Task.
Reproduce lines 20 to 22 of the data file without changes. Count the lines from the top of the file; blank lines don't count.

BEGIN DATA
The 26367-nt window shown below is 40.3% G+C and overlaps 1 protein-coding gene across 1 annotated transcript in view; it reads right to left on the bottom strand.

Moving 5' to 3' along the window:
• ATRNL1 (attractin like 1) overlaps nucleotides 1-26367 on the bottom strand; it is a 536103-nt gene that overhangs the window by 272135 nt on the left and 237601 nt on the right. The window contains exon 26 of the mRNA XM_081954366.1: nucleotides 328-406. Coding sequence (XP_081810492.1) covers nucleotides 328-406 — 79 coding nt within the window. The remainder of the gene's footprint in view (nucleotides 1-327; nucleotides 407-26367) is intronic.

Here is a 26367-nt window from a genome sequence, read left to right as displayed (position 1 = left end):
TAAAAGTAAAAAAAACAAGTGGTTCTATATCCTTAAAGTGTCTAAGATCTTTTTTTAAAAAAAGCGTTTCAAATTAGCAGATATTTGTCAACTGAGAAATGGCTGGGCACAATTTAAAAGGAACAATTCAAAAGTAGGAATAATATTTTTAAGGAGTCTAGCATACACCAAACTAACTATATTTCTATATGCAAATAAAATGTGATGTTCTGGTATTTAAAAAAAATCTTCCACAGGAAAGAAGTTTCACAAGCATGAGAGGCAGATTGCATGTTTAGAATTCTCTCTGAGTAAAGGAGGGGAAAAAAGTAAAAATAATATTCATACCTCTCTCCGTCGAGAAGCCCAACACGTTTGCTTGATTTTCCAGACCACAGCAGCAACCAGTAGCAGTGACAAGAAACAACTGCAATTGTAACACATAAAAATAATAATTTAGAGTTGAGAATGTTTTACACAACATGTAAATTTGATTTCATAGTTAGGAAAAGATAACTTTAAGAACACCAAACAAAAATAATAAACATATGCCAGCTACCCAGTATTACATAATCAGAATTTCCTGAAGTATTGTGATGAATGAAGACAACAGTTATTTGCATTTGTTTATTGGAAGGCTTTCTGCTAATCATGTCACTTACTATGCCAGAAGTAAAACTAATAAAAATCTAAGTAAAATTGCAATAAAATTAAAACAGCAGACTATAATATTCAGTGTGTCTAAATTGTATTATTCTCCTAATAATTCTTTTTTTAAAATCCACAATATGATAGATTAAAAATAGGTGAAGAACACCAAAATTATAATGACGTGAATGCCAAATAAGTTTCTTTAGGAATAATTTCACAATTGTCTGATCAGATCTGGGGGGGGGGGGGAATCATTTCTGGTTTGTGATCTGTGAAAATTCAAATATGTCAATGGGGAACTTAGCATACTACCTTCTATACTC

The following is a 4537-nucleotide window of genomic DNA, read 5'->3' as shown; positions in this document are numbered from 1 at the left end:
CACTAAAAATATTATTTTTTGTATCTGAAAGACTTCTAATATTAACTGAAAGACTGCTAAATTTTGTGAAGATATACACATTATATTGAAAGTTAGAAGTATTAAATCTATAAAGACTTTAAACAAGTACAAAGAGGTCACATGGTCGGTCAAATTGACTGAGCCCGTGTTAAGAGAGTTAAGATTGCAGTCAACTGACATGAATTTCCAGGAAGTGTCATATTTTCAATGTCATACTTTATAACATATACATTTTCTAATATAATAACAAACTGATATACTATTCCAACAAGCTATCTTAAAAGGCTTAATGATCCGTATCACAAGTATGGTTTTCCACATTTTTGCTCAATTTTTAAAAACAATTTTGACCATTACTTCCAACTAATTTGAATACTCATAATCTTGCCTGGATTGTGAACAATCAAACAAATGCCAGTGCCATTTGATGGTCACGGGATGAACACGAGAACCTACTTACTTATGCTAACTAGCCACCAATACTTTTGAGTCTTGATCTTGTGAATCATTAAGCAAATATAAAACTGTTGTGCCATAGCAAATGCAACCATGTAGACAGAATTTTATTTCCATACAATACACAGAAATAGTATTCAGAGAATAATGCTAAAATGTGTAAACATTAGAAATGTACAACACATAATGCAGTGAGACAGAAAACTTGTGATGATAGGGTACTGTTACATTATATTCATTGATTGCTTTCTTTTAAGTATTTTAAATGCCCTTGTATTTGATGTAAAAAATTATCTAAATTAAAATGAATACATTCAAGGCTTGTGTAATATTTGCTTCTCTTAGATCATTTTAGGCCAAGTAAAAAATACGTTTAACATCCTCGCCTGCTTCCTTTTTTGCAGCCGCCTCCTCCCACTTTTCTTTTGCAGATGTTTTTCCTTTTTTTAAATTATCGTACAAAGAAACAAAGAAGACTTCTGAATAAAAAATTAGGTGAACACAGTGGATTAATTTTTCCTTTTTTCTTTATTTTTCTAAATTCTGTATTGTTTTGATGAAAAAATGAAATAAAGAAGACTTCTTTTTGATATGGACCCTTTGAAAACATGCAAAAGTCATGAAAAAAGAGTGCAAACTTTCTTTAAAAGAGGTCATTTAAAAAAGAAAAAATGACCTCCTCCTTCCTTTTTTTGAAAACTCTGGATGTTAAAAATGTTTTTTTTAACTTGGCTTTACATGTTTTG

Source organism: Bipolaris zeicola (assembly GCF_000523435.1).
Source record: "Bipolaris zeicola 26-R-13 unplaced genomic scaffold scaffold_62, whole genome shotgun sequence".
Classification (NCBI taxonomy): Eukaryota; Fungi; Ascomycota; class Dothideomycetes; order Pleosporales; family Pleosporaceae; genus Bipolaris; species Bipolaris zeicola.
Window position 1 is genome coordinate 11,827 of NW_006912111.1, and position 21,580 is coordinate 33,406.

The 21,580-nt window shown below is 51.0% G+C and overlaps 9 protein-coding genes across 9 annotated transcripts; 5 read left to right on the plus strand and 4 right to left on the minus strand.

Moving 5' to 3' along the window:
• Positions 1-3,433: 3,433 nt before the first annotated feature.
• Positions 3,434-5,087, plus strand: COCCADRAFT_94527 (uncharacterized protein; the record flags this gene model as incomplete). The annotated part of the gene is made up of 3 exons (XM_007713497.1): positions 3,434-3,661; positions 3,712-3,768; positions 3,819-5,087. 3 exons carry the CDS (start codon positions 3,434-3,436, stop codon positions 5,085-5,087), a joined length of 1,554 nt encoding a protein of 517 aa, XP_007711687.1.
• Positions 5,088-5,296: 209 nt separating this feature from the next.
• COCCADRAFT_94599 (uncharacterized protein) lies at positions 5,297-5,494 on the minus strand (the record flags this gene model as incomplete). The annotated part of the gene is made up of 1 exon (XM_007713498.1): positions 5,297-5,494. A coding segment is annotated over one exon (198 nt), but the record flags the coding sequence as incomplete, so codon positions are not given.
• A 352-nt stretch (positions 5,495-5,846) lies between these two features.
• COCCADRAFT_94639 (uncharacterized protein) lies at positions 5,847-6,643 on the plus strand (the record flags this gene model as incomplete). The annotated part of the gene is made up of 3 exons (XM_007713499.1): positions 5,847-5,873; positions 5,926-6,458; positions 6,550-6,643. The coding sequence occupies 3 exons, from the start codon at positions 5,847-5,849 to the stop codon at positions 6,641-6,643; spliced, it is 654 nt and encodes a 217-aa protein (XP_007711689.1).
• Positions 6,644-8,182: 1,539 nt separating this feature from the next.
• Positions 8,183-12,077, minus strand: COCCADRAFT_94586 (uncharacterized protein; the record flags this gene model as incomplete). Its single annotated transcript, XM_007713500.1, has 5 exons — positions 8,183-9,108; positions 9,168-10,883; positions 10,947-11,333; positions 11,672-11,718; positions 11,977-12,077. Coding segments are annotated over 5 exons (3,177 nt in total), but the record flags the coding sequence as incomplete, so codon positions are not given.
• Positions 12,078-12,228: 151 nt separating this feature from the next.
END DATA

• Positions 6,644-8,182: 1,539 nt separating this feature from the next.
• Positions 8,183-12,077, minus strand: COCCADRAFT_94586 (uncharacterized protein; the record flags this gene model as incomplete). Its single annotated transcript, XM_007713500.1, has 5 exons — positions 8,183-9,108; positions 9,168-10,883; positions 10,947-11,333; positions 11,672-11,718; positions 11,977-12,077. Coding segments are annotated over 5 exons (3,177 nt in total), but the record flags the coding sequence as incomplete, so codon positions are not given.
• Positions 12,078-12,228: 151 nt separating this feature from the next.